While Beijing has been reticent about direct security assistance—the Chinese still lack long-distance expedition experience—it has sided with Russia in providing diplomatic support for the embattled Maduro regime. Russia reportedly flooded Venezuela with mercenaries like it initially did in Syria.

On the other hand, an actual full intervention in Latin America might prove counterproductive. Venezuelan armed forces and the ruling elite are strongly siding with Maduro, and there are no signs of mass military defections yet, suggesting a Iraq-like situation where any intervention would lead to a costly occupation and war of attrition and urban domination. That is unlikely to be popular with the Americans already tired of spending money to make other people’s lives better. Any intervention follows the “rule of glass”: whoever breaks it needs to own and fix it.

A smarter, cost-effective, realist strategy would be buck-passing. Venezuela is a greater threat to the stability of Colombia and Brazil, two conservative governments allied with the United States, both with a stable economy and strong militaries. The United States should encourage them to balance Venezuela and depend on them to provide the ground troops, if ever there is an intervention, and provide its diplomatic muscle.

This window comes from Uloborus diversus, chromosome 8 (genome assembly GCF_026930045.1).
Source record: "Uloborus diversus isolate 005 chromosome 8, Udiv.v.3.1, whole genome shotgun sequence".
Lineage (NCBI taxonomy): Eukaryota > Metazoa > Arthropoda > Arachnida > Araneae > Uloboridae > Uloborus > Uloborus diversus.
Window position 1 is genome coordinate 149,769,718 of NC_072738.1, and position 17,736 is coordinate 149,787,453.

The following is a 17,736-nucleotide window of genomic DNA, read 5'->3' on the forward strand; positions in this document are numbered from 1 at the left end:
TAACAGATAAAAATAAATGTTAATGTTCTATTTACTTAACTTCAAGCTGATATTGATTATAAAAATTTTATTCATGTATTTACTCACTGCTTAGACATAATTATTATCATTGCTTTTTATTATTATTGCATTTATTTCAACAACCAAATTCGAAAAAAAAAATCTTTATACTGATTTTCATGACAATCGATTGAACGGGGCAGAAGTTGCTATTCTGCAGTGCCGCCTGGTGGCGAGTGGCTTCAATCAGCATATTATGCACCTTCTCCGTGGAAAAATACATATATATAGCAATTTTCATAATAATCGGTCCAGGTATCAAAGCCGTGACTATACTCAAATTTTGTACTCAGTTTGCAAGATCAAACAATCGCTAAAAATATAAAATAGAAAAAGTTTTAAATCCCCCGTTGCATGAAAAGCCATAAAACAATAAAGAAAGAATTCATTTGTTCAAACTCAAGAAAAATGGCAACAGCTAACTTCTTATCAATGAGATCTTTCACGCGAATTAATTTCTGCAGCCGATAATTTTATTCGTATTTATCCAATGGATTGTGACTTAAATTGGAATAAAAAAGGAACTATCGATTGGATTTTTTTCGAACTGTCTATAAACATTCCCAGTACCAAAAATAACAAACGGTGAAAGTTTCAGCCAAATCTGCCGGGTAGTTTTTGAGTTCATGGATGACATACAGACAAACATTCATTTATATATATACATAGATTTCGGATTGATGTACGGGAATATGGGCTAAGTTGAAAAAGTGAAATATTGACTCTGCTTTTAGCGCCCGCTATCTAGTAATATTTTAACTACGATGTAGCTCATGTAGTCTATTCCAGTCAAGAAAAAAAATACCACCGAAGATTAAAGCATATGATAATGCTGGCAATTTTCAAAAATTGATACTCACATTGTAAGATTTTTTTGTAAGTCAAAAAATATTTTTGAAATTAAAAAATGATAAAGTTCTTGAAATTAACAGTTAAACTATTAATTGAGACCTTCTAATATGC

Further, the idea that socialism and nationalization are a curse should be on the forefront in any information wars to come. When Western politicians from Rep. Alexandria Ocasio-Cortez and senators Elizabeth Warren and Bernie Sanders to British Labour leader Jeremy Corbyn are singing praises for nationalization, they should have to face the photos of Venezuela and interviews with teachers who have turned to prostitution to feed their children. Stories of socialist depravation should be a winner for conservatives in any upcoming elections to come.

Strategically, President Trump’s administration successfully used the Kurds as the primary infantry fighting force against ISIS, providing funding and air support. The same logic should apply for any deterioration of the situation in Latin America. Let South American powers do the military intervention, carrying the security burden instead of costly American occupation, which will inevitably result in a civil war. Conservatives need to go back to their realpolitik roots.

Sumantra Maitra is a doctoral researcher at the University of Nottingham, UK, and a senior contributor to The Federalist. His research is in great power-politics and neorealism. You can find him on Twitter @MrMaitra.